This is a hyponatremia in which the normal mechanisms of water resorption and sodium retention have failed.
The usual causes of this state are damaged kidneys, which make no effort to reabsorb sodium, and which fail to respond normally to ADH. Thus sodium excretion continues in spite of low sodium, and the urine remains dilute in spite of the fact that there may be hypovolemia.
In acute renal failure, the urine osmolality is unpredictable. A combination of tubule dysfunction and reduced urine delivery to the distal nephron reduces its ability to reclaim sodium from the tubular lumen; additionally the ability to concentrate urine (i.e. ADH responsiveness of the collecting duct) may be lost. There may be a few tubules still receiving fluid, and they will suffer from a combination of sodium resorption failure and ADH unresponsiveness, thus producing a relatively low volume of dilute, sodium-rich fluid.
In contrast, in chronic renal failure, the urine osmolality trends towards about 300mOsm/Kg ("isosthenuria"). Water intake in these patients is not matched by excretion, and a dilutional hyponatremia develops; the sodium loss occurs because of insufficient efforts to reclaim it from the tubules.
Having had your urinary outflow tract clogged has the result of damaging tubules by direct back-pressure. Pressure back into the glomerulus prevents normal glomerular filtration, and fluid which would have otherwise been filtered passes through the kidney without ever encountering the tubular lumen. Urea builds up as a result.
During the obstructed period, it seems numerous diuretic factors are released, and their effect becomes evident after the obstruction is released. The effect is that of proximal tubule dysfunction; massive dilute diuresis and uncontrollable sodium excretion ensue. The pent-up serum urea is now free to escape via the glomerulus, and it also acts as an osmotic diuretic, increasing urine volume and maintaining urine osmolality somewhat above the "maximal" dilution.
Additonally, it seems the Na+/K+ ATPase in the distal tubule stops working; if the sodium is not being pumped out of the cell effectively, no gradient for sodium reabsorption can be maintained, and consequently sodium and water are not reabsorbed.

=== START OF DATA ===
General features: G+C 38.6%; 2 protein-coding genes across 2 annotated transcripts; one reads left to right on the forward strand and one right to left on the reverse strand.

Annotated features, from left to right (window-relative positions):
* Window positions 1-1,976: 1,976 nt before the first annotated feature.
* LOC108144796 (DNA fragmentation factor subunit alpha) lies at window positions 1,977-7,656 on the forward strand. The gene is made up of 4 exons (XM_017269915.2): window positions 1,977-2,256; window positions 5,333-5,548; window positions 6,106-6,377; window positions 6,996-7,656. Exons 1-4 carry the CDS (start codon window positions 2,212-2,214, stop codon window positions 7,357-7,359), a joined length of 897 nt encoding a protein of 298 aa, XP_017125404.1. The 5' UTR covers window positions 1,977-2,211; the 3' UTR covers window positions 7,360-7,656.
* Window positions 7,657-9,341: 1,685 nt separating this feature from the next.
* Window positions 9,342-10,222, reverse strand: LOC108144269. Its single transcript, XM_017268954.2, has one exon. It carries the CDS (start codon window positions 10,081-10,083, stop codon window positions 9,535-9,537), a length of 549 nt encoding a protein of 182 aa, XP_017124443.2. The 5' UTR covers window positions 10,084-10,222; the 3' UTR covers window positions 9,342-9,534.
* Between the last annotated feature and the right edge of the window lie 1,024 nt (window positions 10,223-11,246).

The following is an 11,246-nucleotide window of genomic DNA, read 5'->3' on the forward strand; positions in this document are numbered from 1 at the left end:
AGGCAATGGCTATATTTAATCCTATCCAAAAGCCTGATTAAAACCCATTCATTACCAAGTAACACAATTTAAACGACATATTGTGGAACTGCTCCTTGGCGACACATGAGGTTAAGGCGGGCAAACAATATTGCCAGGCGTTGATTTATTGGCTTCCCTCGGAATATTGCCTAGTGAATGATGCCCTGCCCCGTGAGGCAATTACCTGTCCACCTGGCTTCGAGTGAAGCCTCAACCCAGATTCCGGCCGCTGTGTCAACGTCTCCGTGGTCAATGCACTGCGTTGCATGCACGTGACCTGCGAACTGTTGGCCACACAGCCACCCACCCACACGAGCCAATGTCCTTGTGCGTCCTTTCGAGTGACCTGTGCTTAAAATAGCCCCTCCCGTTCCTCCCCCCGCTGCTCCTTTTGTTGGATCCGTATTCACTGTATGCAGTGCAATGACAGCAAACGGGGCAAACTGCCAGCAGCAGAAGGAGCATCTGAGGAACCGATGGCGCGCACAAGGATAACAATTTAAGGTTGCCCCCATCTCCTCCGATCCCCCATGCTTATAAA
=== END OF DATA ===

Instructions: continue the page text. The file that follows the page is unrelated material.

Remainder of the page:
Sodium transport in the proximal tubule relies on the action of Na+/K+ ATPase sucking sodium out of the cell (and into the peritubular capillary), maintaining a gradient to drive the Na+/H+ antiporter which gets sodium out of the tubular lumen. Obviously, this is a hungry process. It demands vast quantities of ATP. In a state of ischaemia, this process breaks down, and sodium remains in the proximal tubule lumen. Seeing as about 85% of sodium resorption occurs here, one might expect a significant resorption problem to occur in acute tubular necrosis.
Indeed it does occur. With sodium transport in the tubules being such an energy-intensive process, one cannot expect the war-ravaged post-necrosis tubules to squander their scarce resources on moving ions back and forth. They are too busy healing. Furthermore, they are resistant to aldosterone and ADH. The result is a failure to reabsorb the sodium as it travels down the tubule, as well as a failure to reabsorb water. Once the glomerulus recovers, it sends a normal amount of fluid through the tubule, but the tubule simply doesn't care.
The resulting urine is likely to be reasonably dilute (above 100mOsm/Kg is still quite dilute) but with an abnormally high urinary sodium. Replacement with normal saline seems to be the treatment of choice.
Weirdly, one cannot find any good data in the literature to discuss this process. textbooks discuss acute renal failure and ATN, throw away a line about how glomerular filtration normalises but tubular resorption doesn't, and then they move on. It is possible that nobody has a good handle on what precisely happens here.